BASS Social Anthropology and Data Analytics

Year of entry: 2024

Course unit details:
Education and Society

Course unit fact file
Unit code SOCY20051
Credit rating 20
Unit level Level 2
Teaching period(s) Semester 1
Available as a free choice unit? Yes

Overview

This module aims to introduce students to sociological perspectives on education and schooling. It also aims to help students explore how experiences of schooling are affected by variables such as social class, gender, race, ethnicity, sexuality and (disability). Crucially, it helps students consider how formal schooling systems shape individual and collective identities and how they reflect, reinforce, and challenge dominant societal values. 

Aims

• To introduce students to sociological perspectives on education and schooling  

• To explore how experiences of schooling are affected by variables such as social class, gender, race, ethnicity, sexuality, and (dis)-ability.  

• To consider how formal schooling systems shape individual and collective identities and reflect and reinforce and challenge dominant societal values.  

• To appreciate education's contested nature as a site for social change.  

 

Learning outcomes

On successful completion of this unit students will:  

(i) be able to distinguish between key sociological perspectives on educational inequalities  
and demonstrate how these may be applied to a range of contemporary educational  
concerns.  

(ii) have identified a range of topics of contemporary concern to educational sociologists and evaluate the validity of different approaches to those topics, drawing upon relevant theoretical perspectives and empirical evidence.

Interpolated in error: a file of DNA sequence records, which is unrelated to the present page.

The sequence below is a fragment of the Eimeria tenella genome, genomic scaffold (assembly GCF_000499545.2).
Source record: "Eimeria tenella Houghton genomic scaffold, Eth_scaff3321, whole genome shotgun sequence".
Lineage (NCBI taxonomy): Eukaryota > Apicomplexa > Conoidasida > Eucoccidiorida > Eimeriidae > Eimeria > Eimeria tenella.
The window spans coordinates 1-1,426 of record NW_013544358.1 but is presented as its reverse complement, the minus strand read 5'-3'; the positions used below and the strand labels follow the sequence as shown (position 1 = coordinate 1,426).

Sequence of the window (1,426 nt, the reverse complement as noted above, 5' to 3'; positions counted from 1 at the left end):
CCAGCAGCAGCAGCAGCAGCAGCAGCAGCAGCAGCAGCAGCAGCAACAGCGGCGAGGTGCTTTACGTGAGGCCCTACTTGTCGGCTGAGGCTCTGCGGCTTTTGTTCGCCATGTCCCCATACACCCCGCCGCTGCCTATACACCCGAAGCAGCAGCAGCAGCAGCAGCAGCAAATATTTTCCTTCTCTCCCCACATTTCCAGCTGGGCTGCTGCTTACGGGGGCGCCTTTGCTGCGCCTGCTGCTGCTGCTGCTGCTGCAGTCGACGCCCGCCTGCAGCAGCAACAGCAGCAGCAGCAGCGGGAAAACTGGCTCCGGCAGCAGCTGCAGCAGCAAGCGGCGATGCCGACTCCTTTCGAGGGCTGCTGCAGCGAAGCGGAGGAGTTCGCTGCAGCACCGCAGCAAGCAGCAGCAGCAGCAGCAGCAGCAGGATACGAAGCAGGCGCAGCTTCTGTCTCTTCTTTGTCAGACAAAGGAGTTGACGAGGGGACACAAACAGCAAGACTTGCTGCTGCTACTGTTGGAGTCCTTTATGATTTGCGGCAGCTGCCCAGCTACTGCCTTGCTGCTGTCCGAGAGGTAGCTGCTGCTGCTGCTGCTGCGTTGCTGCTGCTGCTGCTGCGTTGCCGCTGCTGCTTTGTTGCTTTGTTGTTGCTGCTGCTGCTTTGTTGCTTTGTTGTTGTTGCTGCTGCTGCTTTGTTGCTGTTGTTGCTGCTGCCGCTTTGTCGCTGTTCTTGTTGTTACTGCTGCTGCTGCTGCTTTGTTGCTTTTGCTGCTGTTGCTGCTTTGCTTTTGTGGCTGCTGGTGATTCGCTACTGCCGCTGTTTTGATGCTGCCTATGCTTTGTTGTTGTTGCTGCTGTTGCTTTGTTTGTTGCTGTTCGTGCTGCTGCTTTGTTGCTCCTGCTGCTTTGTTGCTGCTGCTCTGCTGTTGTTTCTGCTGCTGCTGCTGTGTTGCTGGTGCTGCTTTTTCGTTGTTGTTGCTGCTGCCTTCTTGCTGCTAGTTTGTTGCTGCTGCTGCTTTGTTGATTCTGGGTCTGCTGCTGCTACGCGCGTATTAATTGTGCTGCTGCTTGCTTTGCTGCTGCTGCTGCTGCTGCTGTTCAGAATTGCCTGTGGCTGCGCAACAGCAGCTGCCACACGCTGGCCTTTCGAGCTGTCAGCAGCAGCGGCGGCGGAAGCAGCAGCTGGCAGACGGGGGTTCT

(iii) be able to reflect on their own experiences of schooling in a theoretically-informed manner.  

(iv) to appreciate education's relationship to economic, political, and cultural power.  

Teaching and learning methods

Weekly two-hour lecture and one-hour tutorial, incorporating small group discussion of key readings focussed upon questions set by the lecturer, focused small group tasks, and  whole group interactive learning.  

Assessment methods

Non-assessed mid-term written coursework submission (500 words) 

Assessed written end-of-semester coursework (2000 words, 100%) 

Feedback methods

All Sociology courses include both formative feedback – which lets you know how you’re getting on and what you could do to improve – and summative feedback – which gives you a mark for your assessed work.

 

Recommended reading

Apple, M.W., Ball, S.J., Gandin, L.A. (2010) The Routledge International Handbook of the Sociology of Education, New York: Routledge.  

Arnot, M. and Mac An Ghaill, M. (2006) (eds.) The RoutledgeFalmer Reader in Gender and Education, RoutledgeFalmer, London: Routledge.  

Ball, S.J. (2004) (ed.) The RoutledgeFalmer Reader in the Sociology of Education, RoutledgeFalmer, London: Routledge  

Coffey, Amanda (2001) Education and Social Change, Buckingham: Open University  
Press.  

Francis, B. and Skelton, C. (2001) (eds.) Investigating Gender: Contemporary Perspectives in Education, Buckingham: Open University Press  

Gewirtz, Sharon and Cribb, Allan (2012) Understanding Education: A Sociological Perspective, Cambridge: Polity Press.  

Reay, D. (2017) Miseducation: Inequality, Education and the Working Classes, Bristol: Policy Press. 

Taylor, E., Gillborn, D., and Ladson-Billings, G. (2015) (eds.) Foundations of Critical Race Theory in Education, London: Routledge.  

Study hours

Scheduled activity hours
Assessment written exam 2
Lectures 20
Seminars 10
Independent study hours
Independent study 168

Teaching staff

Staff member Role
Nadim Mirshak Unit coordinator

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